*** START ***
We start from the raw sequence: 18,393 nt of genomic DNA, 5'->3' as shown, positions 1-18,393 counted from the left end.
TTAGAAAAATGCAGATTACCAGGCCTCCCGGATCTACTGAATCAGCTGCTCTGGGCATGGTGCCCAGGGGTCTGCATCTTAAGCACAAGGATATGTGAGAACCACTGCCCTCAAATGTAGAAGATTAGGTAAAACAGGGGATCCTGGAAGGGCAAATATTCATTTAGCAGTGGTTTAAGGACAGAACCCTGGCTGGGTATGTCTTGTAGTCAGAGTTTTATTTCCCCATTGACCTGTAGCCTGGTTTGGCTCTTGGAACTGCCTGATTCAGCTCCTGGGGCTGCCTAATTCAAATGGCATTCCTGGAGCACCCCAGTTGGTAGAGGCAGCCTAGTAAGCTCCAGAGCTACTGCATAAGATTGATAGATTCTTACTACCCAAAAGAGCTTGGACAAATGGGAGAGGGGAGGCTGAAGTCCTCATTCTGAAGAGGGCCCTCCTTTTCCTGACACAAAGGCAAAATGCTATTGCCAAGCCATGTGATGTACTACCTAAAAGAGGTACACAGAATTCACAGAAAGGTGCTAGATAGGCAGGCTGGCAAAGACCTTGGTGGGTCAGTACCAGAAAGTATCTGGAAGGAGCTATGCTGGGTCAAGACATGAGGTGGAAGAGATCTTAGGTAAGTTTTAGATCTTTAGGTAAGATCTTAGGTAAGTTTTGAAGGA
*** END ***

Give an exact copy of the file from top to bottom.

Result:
We start from the raw sequence: 18,393 nt of genomic DNA, 5'->3' as shown, positions 1-18,393 counted from the left end.
TTAGAAAAATGCAGATTACCAGGCCTCCCGGATCTACTGAATCAGCTGCTCTGGGCATGGTGCCCAGGGGTCTGCATCTTAAGCACAAGGATATGTGAGAACCACTGCCCTCAAATGTAGAAGATTAGGTAAAACAGGGGATCCTGGAAGGGCAAATATTCATTTAGCAGTGGTTTAAGGACAGAACCCTGGCTGGGTATGTCTTGTAGTCAGAGTTTTATTTCCCCATTGACCTGTAGCCTGGTTTGGCTCTTGGAACTGCCTGATTCAGCTCCTGGGGCTGCCTAATTCAAATGGCATTCCTGGAGCACCCCAGTTGGTAGAGGCAGCCTAGTAAGCTCCAGAGCTACTGCATAAGATTGATAGATTCTTACTACCCAAAAGAGCTTGGACAAATGGGAGAGGGGAGGCTGAAGTCCTCATTCTGAAGAGGGCCCTCCTTTTCCTGACACAAAGGCAAAATGCTATTGCCAAGCCATGTGATGTACTACCTAAAAGAGGTACACAGAATTCACAGAAAGGTGCTAGATAGGCAGGCTGGCAAAGACCTTGGTGGGTCAGTACCAGAAAGTATCTGGAAGGAGCTATGCTGGGTCAAGACATGAGGTGGAAGAGATCTTAGGTAAGTTTTAGATCTTTAGGTAAGATCTTAGGTAAGTTTTGAAGGA